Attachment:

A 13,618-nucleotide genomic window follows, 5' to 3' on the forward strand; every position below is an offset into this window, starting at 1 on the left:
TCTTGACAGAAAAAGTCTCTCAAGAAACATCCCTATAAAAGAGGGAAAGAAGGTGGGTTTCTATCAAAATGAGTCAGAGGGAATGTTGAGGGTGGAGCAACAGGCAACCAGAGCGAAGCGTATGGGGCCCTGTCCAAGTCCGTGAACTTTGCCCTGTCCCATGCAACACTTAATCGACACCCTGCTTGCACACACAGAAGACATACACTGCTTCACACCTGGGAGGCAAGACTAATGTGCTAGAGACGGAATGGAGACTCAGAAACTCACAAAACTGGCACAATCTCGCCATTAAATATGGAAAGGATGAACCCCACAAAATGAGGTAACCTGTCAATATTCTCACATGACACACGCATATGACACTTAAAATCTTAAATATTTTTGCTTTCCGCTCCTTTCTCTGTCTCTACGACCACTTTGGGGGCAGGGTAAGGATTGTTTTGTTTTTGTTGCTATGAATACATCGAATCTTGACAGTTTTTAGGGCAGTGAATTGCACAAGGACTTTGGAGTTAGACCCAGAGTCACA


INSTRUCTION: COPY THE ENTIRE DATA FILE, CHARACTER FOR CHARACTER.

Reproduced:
A 13,618-nucleotide genomic window follows, 5' to 3' on the forward strand; every position below is an offset into this window, starting at 1 on the left:
TCTTGACAGAAAAAGTCTCTCAAGAAACATCCCTATAAAAGAGGGAAAGAAGGTGGGTTTCTATCAAAATGAGTCAGAGGGAATGTTGAGGGTGGAGCAACAGGCAACCAGAGCGAAGCGTATGGGGCCCTGTCCAAGTCCGTGAACTTTGCCCTGTCCCATGCAACACTTAATCGACACCCTGCTTGCACACACAGAAGACATACACTGCTTCACACCTGGGAGGCAAGACTAATGTGCTAGAGACGGAATGGAGACTCAGAAACTCACAAAACTGGCACAATCTCGCCATTAAATATGGAAAGGATGAACCCCACAAAATGAGGTAACCTGTCAATATTCTCACATGACACACGCATATGACACTTAAAATCTTAAATATTTTTGCTTTCCGCTCCTTTCTCTGTCTCTACGACCACTTTGGGGGCAGGGTAAGGATTGTTTTGTTTTTGTTGCTATGAATACATCGAATCTTGACAGTTTTTAGGGCAGTGAATTGCACAAGGACTTTGGAGTTAGACCCAGAGTCACA